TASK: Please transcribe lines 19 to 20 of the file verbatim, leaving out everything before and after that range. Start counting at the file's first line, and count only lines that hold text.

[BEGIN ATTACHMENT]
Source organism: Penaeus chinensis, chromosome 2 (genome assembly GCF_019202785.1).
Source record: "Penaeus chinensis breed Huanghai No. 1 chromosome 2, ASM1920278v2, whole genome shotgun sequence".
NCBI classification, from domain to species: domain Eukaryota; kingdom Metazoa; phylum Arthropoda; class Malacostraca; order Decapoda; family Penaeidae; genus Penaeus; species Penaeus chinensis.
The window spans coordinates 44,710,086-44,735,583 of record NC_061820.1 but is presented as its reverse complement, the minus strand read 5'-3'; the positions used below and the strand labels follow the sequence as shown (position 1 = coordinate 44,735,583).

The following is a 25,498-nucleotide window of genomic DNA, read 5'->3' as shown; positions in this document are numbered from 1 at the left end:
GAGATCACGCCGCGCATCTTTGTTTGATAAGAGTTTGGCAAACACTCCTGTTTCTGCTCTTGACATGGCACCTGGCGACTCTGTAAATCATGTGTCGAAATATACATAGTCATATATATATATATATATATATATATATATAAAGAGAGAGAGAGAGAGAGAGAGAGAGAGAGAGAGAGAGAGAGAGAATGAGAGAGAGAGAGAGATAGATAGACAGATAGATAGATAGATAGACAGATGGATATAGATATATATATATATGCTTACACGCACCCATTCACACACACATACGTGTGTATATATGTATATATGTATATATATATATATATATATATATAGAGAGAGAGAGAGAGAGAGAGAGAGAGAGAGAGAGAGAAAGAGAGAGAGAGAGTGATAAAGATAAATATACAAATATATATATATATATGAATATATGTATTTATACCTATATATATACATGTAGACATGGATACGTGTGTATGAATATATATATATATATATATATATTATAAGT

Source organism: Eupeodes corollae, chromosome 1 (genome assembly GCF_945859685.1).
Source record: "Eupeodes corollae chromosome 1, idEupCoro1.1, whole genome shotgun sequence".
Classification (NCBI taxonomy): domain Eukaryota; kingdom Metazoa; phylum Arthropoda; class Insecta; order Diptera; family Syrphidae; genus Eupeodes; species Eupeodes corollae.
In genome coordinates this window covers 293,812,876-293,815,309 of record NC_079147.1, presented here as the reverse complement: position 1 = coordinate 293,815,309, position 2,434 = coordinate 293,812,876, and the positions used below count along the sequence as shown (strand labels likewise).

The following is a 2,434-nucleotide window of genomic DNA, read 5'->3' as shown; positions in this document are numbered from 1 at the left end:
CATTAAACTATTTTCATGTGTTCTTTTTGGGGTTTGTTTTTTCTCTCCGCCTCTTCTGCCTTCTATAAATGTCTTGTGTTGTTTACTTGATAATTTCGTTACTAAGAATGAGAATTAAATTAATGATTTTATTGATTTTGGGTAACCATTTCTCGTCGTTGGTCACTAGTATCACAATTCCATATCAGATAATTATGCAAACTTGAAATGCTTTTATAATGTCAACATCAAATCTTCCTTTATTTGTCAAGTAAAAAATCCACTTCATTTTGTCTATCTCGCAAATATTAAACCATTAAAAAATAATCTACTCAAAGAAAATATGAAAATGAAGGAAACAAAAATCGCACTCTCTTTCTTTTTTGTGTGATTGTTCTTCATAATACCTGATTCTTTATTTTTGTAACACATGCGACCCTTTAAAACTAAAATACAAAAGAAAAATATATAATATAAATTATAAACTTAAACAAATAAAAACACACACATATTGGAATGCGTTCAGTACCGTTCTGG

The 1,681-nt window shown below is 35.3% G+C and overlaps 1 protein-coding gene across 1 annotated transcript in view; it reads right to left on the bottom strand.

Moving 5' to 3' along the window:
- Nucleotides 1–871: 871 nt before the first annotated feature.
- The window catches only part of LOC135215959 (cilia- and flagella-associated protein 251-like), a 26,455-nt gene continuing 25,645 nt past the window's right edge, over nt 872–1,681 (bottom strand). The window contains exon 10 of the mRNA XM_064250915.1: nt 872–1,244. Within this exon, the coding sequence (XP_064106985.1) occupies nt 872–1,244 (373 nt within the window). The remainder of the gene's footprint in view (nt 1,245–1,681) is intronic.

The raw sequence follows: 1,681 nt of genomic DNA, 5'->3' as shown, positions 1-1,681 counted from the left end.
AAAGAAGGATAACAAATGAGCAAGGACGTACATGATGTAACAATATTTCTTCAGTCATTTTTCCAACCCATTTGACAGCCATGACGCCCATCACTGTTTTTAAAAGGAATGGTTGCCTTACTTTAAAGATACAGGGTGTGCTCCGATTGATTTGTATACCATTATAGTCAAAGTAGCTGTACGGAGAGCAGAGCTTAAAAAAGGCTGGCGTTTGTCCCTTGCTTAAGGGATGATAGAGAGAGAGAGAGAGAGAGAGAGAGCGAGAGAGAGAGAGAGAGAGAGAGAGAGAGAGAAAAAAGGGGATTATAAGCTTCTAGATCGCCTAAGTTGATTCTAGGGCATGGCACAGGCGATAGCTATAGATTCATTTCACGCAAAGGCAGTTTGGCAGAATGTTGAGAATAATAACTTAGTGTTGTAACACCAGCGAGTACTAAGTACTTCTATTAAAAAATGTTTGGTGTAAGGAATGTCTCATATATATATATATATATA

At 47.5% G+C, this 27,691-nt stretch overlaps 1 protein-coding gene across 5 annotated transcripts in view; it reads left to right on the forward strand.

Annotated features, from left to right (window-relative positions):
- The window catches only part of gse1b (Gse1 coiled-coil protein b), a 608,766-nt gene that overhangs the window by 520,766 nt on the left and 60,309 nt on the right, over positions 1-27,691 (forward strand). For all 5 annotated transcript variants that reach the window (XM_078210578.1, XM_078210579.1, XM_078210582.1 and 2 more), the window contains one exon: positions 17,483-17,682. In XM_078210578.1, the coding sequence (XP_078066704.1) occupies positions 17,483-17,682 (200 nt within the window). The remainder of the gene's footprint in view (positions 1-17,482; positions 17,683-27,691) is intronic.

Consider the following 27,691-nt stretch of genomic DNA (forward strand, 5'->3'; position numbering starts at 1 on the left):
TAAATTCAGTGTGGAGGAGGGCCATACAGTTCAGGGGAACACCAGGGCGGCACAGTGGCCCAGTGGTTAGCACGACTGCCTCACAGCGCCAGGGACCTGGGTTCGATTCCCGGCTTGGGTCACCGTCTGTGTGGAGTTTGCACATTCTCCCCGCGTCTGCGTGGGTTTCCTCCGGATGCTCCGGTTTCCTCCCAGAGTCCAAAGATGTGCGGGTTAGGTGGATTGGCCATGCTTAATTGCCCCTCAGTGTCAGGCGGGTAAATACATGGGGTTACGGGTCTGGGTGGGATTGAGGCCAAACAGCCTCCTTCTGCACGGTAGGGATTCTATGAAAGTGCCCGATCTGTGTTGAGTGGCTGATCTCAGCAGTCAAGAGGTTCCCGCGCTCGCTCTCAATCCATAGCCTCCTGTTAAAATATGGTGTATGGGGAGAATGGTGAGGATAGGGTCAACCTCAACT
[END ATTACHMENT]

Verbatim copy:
At 47.5% G+C, this 27,691-nt stretch overlaps 1 protein-coding gene across 5 annotated transcripts in view; it reads left to right on the forward strand.

Annotated features, from left to right (window-relative positions):